In the process, Regal Springs has turned a commodity fish into a premium product. While they don’t sell tilapia to the consumer market under their own name, it is sought after by food service companies and restaurants alike. The most reliable source for home cooks is in the freezer case at Costco. Their Kirkland private label brand is Regal Springs tilapia from Honduras. That’s where I found the fillets for these tacos. They were amazing. At one point, I practically touched my nose to the thawed fillets and smelled no fishiness or muddiness at all. And the taste was clean, delicate and mild.
Pan Seared Tilapia Fish Tacos
Makes 4 tacos (can be doubled)
1/2 teaspoon chili powder
1/2 teaspoon cumin
1/4 teaspoon cayenne pepper
2 6-ounce tilapia fillets (or other mild white fish – see Kitchen Notes)
Salt and freshly ground black pepper
4 6-inch flour tortillas
I used chopped fresh tomatoes, thinly sliced green onions and roughly chopped cilantro to top them and served lime wedges on the side. In addition, you can use diced avocado, your favorite salsa, chopped jalapeños, chopped onions or other taco toppings you like. Don’t go crazy, though – you don’t want to lose the taste of the fish.
Prepare the fish. Mix the chili powder, cumin, cayenne pepper, 1 tablespoon olive oil and the juice of 1 lime in a small bowl. Arrange the fish fillets in a glass baking dish or on a nonreactive platter (no metal). Brush fillets on both sides with spice mixture and season with salt and pepper. Let marinate at room temperature for 15 to 30 minutes.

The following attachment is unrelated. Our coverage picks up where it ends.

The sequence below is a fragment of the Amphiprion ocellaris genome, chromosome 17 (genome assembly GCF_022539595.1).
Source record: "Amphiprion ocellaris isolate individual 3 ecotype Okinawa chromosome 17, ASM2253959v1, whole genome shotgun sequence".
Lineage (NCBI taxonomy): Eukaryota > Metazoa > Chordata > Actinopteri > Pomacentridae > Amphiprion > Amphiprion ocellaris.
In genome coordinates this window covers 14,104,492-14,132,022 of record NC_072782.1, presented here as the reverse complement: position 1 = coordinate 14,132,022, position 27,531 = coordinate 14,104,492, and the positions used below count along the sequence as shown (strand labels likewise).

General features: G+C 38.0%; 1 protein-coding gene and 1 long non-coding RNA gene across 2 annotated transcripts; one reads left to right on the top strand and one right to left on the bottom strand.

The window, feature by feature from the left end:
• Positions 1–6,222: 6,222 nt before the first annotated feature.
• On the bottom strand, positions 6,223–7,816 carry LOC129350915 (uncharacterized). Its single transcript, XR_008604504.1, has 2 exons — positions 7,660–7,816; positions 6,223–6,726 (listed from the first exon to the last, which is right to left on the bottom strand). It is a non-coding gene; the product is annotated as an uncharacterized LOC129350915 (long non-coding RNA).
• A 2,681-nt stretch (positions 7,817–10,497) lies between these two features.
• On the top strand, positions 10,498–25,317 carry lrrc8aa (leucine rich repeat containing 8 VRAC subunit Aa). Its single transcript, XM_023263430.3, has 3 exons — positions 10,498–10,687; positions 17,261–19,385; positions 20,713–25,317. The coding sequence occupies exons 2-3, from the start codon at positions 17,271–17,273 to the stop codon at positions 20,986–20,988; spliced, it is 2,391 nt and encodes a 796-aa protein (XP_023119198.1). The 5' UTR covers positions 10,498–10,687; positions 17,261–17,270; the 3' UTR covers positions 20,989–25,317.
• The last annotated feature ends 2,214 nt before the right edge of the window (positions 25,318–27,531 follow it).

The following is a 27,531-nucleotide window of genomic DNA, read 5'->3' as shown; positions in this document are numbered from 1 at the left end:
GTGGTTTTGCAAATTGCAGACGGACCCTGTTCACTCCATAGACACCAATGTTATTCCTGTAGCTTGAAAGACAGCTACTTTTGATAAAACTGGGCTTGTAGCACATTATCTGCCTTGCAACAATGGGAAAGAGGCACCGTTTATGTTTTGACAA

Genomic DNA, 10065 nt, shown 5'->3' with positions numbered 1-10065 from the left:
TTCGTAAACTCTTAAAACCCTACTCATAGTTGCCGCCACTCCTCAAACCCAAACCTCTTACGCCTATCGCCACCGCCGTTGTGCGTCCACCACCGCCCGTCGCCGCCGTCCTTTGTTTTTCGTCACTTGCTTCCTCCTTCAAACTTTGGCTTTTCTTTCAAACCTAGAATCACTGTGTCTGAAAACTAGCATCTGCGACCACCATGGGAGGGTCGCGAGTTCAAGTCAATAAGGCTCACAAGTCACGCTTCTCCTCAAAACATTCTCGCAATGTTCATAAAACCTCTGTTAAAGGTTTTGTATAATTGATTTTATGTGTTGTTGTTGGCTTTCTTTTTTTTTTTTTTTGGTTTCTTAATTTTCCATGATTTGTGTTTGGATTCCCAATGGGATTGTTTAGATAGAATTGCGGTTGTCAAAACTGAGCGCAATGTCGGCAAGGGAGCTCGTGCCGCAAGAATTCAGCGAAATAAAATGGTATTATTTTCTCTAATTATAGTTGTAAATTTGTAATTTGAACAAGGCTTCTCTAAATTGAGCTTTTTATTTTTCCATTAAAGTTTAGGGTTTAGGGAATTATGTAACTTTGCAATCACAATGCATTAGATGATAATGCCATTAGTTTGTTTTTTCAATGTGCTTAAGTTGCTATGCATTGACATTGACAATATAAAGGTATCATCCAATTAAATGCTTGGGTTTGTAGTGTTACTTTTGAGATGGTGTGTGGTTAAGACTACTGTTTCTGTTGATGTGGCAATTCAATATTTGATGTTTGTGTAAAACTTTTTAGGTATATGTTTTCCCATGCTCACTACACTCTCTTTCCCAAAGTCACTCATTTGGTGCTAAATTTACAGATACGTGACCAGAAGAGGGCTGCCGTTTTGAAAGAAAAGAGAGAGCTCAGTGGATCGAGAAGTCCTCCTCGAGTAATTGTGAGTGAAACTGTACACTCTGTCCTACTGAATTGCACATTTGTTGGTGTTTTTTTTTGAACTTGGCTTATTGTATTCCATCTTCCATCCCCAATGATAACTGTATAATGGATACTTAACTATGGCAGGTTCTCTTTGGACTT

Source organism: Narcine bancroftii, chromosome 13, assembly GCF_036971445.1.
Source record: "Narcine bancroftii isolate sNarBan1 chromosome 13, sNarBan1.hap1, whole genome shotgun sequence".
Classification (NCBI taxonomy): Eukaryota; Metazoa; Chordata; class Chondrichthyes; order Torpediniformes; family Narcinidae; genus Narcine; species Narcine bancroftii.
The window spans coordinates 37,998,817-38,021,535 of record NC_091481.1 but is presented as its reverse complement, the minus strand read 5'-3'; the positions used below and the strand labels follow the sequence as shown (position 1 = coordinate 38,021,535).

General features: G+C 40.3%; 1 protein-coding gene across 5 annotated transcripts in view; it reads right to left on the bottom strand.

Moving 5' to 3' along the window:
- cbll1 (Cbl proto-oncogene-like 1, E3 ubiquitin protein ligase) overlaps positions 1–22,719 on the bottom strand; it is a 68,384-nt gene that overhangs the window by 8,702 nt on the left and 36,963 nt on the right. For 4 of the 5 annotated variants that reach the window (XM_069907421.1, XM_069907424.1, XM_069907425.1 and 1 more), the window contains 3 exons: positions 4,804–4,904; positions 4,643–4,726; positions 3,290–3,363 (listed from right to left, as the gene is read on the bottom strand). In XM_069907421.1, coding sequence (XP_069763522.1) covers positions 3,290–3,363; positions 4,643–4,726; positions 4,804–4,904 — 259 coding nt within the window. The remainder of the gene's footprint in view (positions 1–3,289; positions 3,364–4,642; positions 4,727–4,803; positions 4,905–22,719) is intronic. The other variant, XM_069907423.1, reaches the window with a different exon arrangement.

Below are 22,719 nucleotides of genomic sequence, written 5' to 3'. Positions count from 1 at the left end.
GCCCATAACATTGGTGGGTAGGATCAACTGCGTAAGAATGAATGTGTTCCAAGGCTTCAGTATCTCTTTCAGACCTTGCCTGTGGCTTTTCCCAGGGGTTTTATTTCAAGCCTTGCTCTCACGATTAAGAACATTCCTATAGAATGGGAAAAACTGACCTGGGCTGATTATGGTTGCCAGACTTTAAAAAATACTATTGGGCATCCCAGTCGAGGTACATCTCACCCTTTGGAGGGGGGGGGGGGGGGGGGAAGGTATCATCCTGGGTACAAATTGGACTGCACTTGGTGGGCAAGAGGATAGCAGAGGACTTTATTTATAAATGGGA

Heat a large nonstick skillet over a medium flame. Add enough olive oil to coat the bottom and sauté the fillets until browned and cooked through, about 4 minutes per side. Transfer to a plate and break into bite-sized chunks with a fork.
Warm the tortillas. Heat a large dry skillet over medium-high flame and slightly brown the tortillas one at a time, about 30 seconds per side. You can also nuke them in the microwave (they won’t brown, but they’ll be nice and pliable) or if you want to live authentically and dangerously, you can lay them directly over a gas burner, browning them briefly and carefully on both sides.
Assemble the tacos. Divide fish among four tortillas and add your favorite toppings. Cut the second lime in wedges and serve with the tacos.
Go fish. If you can’t find tilapia, you can substitute any mild, firm-fleshed white fish. Orange roughy, cod, flounder or red snapper would all be good choices.
Related post: Sautéed Walleye Fillets with Tarragon